Seven days

I have spent the seven days since it happened trying to understand. I’m sure you have too. The internet is to blame, gun laws are to blame, white supremacists are to blame, our leaders are to blame. Never I am to blame. But of course I am. We all are.

Perhaps like me, you have trouble taking in the fact that 200 people watched this as it was happening and didn’t tell anyone, that thousands more watched it before anyone said anything to the company that carried it, that Facebook removed 1.5 million uploads in 24 hours. Not one madman; millions.

In the court when he came to be charged, he smirked. He is small, muscled, as if he has long felt a need to defend himself or make himself bigger in the world. He makes an okay signal with his bound hands and smirks, according to journalists who were there. I think a person who could do that has succumbed to a darkness deeper than death. Is that where we are going?

Perhaps these first decades of the twenty-first century will be looked on in future as a second dark age, the years in which we stopped demonstrating the social cohesion required for a species to survive, in our politics, our beliefs, our lives, and we forgot kindness. Violence is normalised. Shouting is discourse. We have made an extraordinary technological leap and then used it to connect and amplify darkness. We are getting very good at it. We listen only to ourselves and those like us. We are outraged. We hate other.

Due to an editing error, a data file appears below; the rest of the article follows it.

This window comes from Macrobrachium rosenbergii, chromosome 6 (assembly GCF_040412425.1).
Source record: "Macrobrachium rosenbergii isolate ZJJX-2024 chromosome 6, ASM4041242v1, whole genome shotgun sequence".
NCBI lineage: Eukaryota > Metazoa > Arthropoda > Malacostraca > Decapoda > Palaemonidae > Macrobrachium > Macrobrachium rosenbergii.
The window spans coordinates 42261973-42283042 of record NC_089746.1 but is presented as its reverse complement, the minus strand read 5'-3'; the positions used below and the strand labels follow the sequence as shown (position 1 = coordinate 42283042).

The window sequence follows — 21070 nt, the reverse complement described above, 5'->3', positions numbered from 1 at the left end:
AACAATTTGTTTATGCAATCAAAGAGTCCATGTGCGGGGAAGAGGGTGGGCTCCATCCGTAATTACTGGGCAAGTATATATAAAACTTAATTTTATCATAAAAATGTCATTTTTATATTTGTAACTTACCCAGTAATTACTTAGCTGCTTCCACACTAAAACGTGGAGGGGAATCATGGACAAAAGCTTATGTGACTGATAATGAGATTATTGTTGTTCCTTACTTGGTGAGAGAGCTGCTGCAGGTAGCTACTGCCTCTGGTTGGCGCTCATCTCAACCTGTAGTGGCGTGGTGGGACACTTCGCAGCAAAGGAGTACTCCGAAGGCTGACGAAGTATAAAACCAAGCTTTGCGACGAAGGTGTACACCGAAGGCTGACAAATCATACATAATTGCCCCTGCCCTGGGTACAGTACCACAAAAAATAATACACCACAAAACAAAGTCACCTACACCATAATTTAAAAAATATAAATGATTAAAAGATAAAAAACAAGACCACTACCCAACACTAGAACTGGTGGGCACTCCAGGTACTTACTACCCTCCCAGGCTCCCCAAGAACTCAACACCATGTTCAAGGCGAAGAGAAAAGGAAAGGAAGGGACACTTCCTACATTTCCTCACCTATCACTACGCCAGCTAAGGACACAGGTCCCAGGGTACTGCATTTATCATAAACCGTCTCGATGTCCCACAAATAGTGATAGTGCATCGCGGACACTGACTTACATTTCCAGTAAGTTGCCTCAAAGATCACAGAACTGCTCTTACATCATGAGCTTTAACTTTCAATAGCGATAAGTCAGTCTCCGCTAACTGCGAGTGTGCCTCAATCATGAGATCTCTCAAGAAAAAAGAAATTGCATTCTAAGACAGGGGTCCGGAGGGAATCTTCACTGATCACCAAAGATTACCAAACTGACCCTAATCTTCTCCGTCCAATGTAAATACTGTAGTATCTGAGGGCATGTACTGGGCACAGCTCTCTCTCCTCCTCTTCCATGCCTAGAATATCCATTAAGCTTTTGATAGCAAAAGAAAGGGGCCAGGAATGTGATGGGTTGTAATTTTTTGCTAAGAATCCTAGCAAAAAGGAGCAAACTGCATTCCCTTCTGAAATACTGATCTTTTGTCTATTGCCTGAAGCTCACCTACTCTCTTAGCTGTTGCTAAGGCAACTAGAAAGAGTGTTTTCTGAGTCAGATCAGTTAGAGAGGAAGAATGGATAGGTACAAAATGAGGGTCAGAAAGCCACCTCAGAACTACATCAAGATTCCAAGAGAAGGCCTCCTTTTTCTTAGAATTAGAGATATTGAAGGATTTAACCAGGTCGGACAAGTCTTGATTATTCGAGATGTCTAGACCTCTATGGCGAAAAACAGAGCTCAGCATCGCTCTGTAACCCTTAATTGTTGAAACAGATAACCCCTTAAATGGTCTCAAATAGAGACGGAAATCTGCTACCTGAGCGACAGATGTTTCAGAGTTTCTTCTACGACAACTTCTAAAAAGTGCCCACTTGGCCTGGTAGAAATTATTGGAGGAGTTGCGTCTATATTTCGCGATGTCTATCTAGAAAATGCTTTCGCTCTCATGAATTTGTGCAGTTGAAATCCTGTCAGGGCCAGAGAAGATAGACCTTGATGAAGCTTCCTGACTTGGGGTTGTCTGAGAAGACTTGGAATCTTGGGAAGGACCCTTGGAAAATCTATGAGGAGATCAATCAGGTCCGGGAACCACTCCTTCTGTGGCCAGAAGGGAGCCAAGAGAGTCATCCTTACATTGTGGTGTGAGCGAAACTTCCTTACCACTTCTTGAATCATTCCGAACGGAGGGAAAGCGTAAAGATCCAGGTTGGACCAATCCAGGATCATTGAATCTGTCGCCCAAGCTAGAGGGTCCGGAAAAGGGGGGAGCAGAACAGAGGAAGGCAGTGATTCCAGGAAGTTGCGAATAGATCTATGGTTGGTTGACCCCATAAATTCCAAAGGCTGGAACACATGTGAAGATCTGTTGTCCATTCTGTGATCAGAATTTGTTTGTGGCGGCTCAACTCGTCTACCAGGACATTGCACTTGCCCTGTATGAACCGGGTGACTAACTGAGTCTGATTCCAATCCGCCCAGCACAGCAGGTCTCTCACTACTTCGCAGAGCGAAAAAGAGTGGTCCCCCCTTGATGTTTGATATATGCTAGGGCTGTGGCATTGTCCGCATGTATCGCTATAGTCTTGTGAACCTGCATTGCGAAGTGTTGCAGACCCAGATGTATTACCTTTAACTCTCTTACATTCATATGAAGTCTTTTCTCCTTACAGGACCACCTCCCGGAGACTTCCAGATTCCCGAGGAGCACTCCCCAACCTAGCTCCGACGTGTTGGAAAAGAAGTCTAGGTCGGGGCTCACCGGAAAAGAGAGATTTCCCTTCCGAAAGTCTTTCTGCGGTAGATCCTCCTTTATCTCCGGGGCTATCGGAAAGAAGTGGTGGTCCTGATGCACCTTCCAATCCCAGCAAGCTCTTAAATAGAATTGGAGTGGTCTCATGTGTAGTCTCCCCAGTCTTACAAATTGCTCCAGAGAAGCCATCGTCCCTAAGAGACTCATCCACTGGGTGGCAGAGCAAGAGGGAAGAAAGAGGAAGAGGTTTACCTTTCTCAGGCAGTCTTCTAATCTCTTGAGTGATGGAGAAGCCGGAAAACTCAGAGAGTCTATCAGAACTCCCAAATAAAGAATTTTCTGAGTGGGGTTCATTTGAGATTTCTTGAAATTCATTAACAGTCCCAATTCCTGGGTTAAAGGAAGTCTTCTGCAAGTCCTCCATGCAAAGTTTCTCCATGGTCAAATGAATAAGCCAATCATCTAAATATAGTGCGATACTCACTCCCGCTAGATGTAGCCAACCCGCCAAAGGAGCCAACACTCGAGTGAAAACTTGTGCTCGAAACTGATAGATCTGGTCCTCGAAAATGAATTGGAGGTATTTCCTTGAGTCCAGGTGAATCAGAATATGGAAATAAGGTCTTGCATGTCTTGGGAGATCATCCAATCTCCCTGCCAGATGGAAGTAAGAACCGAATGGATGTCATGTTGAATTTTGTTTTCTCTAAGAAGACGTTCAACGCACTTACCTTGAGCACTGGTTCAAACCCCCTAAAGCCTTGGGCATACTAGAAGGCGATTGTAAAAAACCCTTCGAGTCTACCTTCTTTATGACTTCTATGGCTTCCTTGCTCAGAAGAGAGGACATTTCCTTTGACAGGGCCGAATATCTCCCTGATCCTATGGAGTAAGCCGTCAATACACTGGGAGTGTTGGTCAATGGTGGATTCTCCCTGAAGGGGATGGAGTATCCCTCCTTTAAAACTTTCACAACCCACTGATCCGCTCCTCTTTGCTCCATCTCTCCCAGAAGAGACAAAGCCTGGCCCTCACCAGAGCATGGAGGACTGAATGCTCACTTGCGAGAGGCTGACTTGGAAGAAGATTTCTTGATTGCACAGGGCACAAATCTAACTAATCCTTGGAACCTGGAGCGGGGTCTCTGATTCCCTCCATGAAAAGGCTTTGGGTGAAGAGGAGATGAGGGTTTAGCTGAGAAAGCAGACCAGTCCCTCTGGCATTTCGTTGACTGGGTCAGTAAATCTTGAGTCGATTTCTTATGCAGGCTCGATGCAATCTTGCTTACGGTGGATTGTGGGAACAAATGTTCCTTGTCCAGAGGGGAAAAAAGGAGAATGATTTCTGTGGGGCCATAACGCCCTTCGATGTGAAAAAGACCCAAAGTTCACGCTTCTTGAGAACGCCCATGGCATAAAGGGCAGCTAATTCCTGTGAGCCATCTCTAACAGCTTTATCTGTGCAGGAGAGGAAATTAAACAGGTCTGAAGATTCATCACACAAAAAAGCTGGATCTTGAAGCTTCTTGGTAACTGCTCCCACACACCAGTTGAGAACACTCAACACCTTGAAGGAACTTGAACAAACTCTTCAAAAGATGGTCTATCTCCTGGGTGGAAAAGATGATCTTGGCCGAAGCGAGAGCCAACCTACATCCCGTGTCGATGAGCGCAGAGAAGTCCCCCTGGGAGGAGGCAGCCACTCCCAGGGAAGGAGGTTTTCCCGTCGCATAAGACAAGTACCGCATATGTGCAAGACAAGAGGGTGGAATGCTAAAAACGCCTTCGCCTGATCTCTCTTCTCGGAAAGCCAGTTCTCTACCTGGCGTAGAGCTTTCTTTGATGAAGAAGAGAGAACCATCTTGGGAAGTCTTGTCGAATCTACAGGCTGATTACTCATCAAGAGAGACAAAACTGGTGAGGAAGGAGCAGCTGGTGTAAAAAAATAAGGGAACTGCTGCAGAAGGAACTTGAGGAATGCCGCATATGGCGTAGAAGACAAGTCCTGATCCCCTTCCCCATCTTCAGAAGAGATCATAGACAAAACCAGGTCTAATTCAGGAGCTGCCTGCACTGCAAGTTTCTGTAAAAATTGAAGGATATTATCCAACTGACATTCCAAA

We don’t start life that way. Listen to a baby laugh. We start life looking for light and we are curious. I have a son. He is sixteen, neither adult nor child. One of his friends watched the video and shared it in a chat. I worry about my son. I worry about his friends. What do we have to inoculate them? They are the canaries down the mine of the new ways we have of communicating, of seeing. Platitudes? Internet rules? Certainly not the religion I grew up with whose leaders have shown total disregard for children, have harmed children.

Oddly, and this will seem too small, I think what we have is the humanities. In schools, we have history, economics, geography, philosophy and especially literature. In university, the rest. The humanities develop understanding, critical thinking and empathy, qualities that oppose hatred and ignorance. I see these qualities burgeoning in my son. I see how much tending they need to grow among the noxious weeds he finds online. The humanities can help us understand our differences. They are the only thing I know that can other than spending time with people who aren’t us, walking a mile in their shoes as Atticus encouraged us to do. Not many of us do that either.

Except in New Zealand this last week where millions have responded to darkness with light. Think of the biker gangs who are standing guard at mosques today, the vascular surgeon in tears describing, as the pinnacle of his career, an operation on a four-year-old wounded by bullets, relieved he saved her life. Think of a Prime Minister who could tell a school student how she feels; she feels sad.  

It’s all we’ve got right now, those people responding with their light. And strangely, it’s more than enough. We know this. New Zealand, which might well be the true home of Frodo and Samwise, is showing us.

Mary-Rose MacColl